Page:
Riders are no stranger to the elements. Life on two wheels means being willing to brave whatever weather we might ride into. In the summer months of grill outs and great motorcycle events, it’s easy to forget the very real danger of heat exhaustion. Check out these five fast tips to make sure you stay cool AND safe!
- Cover Up – It seems counterintuitive, but full breathable coverage actually protects against heat exhaustion. Not only does the sun burn bare skin, but sweat is actually lost faster due to convection, both hiding the symptoms of heat exhaustion and drawing out water more quickly from your body. Opt for cooling vests, wet bandanas, mesh or moisture wicking materials, and resist the urge to peel off those layers!
- Avoid Caffeine – One of the symptoms of heat exhaustion is fatigue. Unfortunately, all forms of caffeine are a diuretic, which will only worsen the problem. Opt for water, then more water, then add some water to it. Electrolyte sources like Pedialyte or energy drinks are also good for supplementing your water intake.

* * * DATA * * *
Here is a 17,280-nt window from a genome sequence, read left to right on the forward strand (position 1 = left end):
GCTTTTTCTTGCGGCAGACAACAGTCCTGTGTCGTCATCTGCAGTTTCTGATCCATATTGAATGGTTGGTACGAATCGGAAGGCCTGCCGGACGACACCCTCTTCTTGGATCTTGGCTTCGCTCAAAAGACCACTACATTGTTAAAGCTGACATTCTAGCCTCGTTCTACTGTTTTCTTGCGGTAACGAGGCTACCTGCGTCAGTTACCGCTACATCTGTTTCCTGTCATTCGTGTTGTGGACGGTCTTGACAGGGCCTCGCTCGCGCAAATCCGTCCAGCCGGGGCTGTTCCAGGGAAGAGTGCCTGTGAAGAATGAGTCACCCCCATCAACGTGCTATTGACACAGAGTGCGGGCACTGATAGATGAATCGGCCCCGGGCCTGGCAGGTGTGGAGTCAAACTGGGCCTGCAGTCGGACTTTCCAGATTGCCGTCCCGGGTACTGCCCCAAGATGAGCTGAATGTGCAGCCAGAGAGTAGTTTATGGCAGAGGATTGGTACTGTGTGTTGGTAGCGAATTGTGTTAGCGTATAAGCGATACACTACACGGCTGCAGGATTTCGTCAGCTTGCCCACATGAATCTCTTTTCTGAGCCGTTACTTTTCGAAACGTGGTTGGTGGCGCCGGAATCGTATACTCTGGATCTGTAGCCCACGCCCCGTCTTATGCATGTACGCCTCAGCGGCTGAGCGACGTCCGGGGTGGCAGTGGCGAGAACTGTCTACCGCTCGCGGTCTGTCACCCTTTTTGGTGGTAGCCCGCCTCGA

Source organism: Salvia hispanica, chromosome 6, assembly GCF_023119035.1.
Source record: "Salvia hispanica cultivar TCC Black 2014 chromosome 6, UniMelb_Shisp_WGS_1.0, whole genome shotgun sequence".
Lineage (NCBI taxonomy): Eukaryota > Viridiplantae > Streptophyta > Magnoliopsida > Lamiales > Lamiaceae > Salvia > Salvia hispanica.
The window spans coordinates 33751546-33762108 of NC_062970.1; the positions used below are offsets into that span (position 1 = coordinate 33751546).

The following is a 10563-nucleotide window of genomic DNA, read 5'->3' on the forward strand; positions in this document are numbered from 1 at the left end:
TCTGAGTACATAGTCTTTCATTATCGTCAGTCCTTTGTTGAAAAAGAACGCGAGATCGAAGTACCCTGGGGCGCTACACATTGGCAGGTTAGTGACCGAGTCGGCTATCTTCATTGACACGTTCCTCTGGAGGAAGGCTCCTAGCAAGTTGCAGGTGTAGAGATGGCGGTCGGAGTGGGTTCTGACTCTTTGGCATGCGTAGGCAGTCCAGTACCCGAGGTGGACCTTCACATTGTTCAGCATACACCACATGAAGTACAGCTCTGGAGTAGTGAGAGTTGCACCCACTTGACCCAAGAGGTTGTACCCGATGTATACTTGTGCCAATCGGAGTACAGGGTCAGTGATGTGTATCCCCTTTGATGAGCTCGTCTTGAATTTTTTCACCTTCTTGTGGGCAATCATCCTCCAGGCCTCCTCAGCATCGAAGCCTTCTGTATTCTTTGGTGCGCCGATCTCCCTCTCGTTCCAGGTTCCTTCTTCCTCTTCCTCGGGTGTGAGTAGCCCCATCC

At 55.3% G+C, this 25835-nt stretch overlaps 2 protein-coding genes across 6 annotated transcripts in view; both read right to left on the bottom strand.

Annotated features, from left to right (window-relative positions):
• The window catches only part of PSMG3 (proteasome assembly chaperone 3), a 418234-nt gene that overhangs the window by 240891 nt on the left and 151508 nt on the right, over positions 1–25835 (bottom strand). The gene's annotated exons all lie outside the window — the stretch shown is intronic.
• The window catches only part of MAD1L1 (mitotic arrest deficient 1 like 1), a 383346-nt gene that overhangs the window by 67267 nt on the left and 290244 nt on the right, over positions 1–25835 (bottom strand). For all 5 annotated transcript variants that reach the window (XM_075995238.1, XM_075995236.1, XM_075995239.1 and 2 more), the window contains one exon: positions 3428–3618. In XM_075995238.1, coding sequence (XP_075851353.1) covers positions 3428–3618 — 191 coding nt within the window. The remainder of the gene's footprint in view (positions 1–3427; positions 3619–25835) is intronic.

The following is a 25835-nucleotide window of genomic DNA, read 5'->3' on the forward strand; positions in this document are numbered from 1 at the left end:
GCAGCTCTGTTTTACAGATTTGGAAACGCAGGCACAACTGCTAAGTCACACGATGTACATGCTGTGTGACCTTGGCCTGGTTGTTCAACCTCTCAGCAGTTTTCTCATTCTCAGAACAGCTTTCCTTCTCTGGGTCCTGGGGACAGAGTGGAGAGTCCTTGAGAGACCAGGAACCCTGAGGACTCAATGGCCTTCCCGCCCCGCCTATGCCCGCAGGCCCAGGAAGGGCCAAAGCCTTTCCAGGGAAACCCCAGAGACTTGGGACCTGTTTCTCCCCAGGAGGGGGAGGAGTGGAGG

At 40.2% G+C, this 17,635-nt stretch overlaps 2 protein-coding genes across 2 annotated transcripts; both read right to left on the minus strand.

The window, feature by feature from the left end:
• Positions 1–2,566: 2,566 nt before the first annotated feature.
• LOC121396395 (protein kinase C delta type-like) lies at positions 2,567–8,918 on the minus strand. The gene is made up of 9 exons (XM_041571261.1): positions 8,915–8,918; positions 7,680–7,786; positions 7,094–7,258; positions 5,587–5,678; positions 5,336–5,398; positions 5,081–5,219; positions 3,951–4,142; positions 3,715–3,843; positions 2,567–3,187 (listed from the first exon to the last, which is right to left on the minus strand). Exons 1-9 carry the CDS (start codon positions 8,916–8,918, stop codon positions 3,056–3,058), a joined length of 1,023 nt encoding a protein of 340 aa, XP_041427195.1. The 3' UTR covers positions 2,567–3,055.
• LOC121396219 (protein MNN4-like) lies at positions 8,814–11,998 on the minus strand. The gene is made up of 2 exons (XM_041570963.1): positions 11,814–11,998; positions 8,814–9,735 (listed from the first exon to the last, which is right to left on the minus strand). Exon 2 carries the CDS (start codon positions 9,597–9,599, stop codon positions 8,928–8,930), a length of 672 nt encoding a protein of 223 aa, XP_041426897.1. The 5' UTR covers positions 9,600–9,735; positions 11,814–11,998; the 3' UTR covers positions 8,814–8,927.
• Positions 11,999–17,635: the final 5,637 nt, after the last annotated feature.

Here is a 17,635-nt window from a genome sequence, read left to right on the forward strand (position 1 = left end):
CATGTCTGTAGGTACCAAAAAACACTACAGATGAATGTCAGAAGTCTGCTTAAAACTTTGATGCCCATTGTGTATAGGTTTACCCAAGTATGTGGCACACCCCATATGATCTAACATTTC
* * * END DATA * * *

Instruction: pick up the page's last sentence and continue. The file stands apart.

- More Lotion – It might seem like a great time to work on your tan, but getting burned on your bike is a bad idea. Faces, necks, lips, hands and even skin through clothing are all vulnerable to being burned. Sunburns will raise your body temperature, accelerate dehydration and can dramatically increase the risk of skin cancer.
- Even More Water – Prehydrating the day beforehand is a seriously helpful step as well, if you can manage it. Avoid alcohol, get plenty of rest and pack more water than you think you need.
- Rest and Recover – Be aware of the warning signs of heat exhaustion: dizziness, nausea, fatigue, clammy skin, a rapid heartbeat, profuse sweating, muscle cramps and confusion. Take more frequent breaks than you normally do, wet down your clothes if you can and try to find some AC. If heat exhaustion symptoms don’t improve within roughly 10 minutes, seek medical attention.
Dehydration, heat exhaustion and even heat stroke are very real risks of summer riding. Radiating heat from both the asphalt and your bike can combine to create a dangerous situation faster than we often expect. Be sure you keep the symptoms of heat exhaustion in mind at all times, and if necessary, just put away the bike so that you can ride another day.